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Online real estate concern Zillow Inc's (NASDAQ:Z - 42.13) dismal price action in today's session has caught the attention of option traders. Activity is accelerated on both sides of the aisle, but puts are five times more popular than calls.
Short-term bears are paying particular attention to the October 35- and 40-strike puts, which have seen a respective 4,000 and 7,300 contracts cross the tape. The majority of puts at each strike have traded at the ask price, and volume is outstripping open interest, allowing us to assume new pessimistic positions are being initiated.
By buying the October 35-strike put to open for a volume-weighted average price (VWAP) of $0.91, traders expect Z to fall below $34.09 (the strike minus the VWAP), or 23.6%, over the next four weeks. Meanwhile, the 40-strike put players will profit with each step south of $37.83 (the strike minus the VWAP of $2.17) the stock takes through November expiration. This represents an 11.3% slide from the equity's current perch.
Widening the sentiment scope, option players' preference for bearish bets has been growing in recent weeks at the International Securities Exchange (ISE), Chicago Board Options Exchange (CBOE), and NASDAQ OMX PHLX (PHLX). In fact, the stock's 20-day put/call volume ratio of 5.01 more than doubles its 50-day put/call volume ratio of 2.34. Additionally, Z's Schaeffer's put/call open interest ratio (SOIR) of 1.45 ranks in the 86th percentile of its annual range, indicating short-term speculators have been more put-heavy just 14% of the time within the past year.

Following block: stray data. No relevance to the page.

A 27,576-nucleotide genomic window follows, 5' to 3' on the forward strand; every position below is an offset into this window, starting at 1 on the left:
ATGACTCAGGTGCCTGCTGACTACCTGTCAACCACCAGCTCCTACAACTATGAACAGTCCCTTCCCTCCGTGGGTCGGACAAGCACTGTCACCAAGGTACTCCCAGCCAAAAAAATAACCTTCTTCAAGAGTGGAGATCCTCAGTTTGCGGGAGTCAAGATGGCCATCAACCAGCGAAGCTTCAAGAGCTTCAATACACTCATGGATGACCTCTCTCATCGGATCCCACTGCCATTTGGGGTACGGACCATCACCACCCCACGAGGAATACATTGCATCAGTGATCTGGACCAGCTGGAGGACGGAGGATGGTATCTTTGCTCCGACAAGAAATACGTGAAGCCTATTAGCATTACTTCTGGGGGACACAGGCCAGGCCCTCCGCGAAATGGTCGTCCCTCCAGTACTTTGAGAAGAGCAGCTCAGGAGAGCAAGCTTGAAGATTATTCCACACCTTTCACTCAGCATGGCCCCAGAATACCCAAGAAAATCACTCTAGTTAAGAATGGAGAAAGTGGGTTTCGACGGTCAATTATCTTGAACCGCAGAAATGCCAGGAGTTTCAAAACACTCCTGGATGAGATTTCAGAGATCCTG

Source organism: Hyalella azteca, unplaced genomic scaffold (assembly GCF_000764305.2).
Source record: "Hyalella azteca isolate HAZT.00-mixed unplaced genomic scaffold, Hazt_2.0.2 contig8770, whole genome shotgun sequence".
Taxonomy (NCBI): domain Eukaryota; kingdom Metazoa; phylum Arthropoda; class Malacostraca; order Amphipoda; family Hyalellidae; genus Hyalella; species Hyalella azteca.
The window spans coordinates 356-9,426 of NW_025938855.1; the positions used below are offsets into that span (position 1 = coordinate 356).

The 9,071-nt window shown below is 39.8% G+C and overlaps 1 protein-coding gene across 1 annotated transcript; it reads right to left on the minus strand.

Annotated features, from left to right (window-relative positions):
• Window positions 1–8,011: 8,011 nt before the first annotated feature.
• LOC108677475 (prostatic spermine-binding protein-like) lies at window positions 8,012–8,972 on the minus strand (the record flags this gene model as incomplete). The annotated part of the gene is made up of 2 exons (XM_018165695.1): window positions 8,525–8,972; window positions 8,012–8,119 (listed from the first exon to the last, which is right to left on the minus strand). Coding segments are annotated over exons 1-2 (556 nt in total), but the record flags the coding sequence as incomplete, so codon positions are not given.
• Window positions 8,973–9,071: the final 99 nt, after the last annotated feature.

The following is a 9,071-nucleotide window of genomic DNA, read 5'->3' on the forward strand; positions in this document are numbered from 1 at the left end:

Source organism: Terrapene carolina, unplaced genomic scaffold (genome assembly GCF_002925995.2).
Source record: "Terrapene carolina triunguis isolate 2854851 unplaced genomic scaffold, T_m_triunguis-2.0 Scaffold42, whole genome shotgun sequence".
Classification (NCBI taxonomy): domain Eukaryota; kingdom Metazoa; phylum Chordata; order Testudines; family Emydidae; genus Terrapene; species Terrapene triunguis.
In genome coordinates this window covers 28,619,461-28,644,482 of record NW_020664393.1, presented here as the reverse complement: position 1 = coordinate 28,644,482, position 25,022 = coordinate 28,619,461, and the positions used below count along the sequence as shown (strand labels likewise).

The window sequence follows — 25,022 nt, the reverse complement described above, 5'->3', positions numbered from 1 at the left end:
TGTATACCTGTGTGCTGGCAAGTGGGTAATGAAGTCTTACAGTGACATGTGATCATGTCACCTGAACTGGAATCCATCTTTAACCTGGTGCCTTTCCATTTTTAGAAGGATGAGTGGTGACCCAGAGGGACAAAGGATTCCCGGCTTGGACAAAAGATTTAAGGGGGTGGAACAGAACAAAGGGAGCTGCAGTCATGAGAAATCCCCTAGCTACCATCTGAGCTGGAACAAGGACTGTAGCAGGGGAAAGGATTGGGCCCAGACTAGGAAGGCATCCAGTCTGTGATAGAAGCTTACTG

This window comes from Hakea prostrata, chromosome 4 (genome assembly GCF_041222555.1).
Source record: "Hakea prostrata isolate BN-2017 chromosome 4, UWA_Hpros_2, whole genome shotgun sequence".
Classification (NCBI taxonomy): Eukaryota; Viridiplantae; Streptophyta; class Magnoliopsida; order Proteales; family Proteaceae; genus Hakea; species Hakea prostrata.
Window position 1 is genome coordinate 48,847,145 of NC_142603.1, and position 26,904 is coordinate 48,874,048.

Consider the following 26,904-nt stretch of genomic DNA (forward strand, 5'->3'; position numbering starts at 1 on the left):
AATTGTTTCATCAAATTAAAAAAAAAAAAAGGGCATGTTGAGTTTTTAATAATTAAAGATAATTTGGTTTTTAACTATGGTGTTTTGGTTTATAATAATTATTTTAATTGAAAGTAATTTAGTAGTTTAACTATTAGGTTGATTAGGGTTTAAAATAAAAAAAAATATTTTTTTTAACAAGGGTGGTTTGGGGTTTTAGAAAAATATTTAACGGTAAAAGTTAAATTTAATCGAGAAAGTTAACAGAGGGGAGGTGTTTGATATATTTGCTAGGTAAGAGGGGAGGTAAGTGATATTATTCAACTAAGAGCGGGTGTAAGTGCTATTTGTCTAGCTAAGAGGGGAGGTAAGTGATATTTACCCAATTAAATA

This pessimism is mirrored outside of the options pits, as well. Short sellers increased their bearish exposure by 9.1% over the last two reporting periods, and short interest now accounts for a staggering 38.8% of the stock's float. It would take nearly 10 sessions to cover these shorted shares, at Z's average daily pace of trading.
Ahead of today's session, Z's technical backdrop was nothing to scoff at. The shares had nearly doubled in value on a year-to-date basis. Plus, the equity hit an annual peak of $46.86 last Thursday. However, today's bearish tidings from Citron Research, in which the short seller called Zillow's business tactics "ridiculous," has Z down more than 5% at last check.
To the dismay of the aforementioned put players, today's plunge was caught by Z's 32-day moving average. This trendline has proved supportive for the stock since late August, and could continue to do so in the short term. Should Z fail to breach either breakeven mentioned above, though, the most the traders have to lose is the initial premium paid.
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